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Rocket Lab deploys OHBB secret satellite for communications

During the first electron mission of 2021, Rocket Lab successfully deployed a communications satellite for the German corporation OHB Group on January 20. At 2:26 a.m. Eastern, the Electron took off from the firm’s Launch Complex 1 situated in Mahia Peninsula in New Zealand, after a short delay due to the gusty winds. Four days ago, Rocket Lab scrubbed the initial launch effort for the “Another One Leaves the Crust” experiment due to “strange data” from the sensor. The lone satellite on the flight, GMS-T, was released by Electron seventy minutes after the liftoff. “Excellent orbit launched the payload. Hi, 2021!” Tweeted Rocket Lab’s chief executive officer, Peter Beck. 

Since the Rocket Lab revealed the scheduled launch on January 5, the payload for this flight has been cloaked in secrecy. OHB did not reveal the satellite’s identity until after the liftoff, as well as the project press kit never included the mass or orbital altitude of the satellite, simply saying that it was heading into orbit at a 90-degree angle. In its statement of the forthcoming deployment, Rocket Lab stated that payloads “would be a singular microsatellite communication which will allow precise frequencies to facilitate future orbital services.” The launch was procured last August by OHB, which designed the spacecraft. Rocket Lab, who promised to ship the payload within a period of six months, mentioned “an unprecedented delivery time” at the time.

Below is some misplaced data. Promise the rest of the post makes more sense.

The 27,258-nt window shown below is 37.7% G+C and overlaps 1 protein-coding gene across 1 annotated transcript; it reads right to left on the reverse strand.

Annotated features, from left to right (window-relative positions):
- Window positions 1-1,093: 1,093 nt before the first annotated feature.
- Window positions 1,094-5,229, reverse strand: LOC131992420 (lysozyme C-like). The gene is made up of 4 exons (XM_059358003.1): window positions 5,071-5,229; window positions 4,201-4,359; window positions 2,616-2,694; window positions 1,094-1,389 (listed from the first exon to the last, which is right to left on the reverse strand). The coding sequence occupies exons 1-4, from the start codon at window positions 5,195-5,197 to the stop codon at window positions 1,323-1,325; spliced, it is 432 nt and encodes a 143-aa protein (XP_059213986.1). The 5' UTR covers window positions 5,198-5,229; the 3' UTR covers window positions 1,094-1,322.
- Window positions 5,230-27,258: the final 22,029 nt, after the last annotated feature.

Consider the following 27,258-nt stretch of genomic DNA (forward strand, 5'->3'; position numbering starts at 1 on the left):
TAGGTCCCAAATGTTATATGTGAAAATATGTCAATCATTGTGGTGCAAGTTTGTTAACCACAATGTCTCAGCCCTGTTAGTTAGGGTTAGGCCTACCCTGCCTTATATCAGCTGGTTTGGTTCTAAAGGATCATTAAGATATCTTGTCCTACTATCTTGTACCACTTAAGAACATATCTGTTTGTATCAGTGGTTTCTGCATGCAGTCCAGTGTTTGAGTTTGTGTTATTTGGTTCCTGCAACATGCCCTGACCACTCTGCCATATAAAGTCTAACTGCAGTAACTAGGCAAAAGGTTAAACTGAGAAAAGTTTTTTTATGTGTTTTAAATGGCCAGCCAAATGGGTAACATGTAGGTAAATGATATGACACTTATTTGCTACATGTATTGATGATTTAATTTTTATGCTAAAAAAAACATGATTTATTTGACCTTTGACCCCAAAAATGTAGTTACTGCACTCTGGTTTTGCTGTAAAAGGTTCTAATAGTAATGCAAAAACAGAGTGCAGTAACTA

A logo with an outline of the satellite as well as the words “BIU GMS-T” accompanied with an image of the payload fairing of the rocket. Analysts hypothesized that the identity of the satellite was GMS-T, with the BIU corresponding to “put into use,” a phrase given by the International Telecommunication Union as well as national regulators for the first use of the spectrum in satellite communications and compatible with the reported mission so as to “enable precise frequencies” for the upcoming programs.

GMS Zhaopin, a Chinese corporation preparing a satellite constellation, might just be the eventual customer for this satellite. It was connected to a German firm, KLEO Connect, which revealed plans to offer Internet of Things services for the constellation. OHB identified GMS-T as a ’50 kg class’ satellite put in the orbit 1,200 km high in a report after the deployment. It identified GMS-T as the “first prototype spaceship to utilize microwave broadband radio communication connections for a proposed modern multi-hundred telecommunication satellite constellation in the LEO.” It reported that it was deployed to fulfill the specifications of ITU bring-into-use. The firm, however, did not reveal the ultimate client of the GMS-T.

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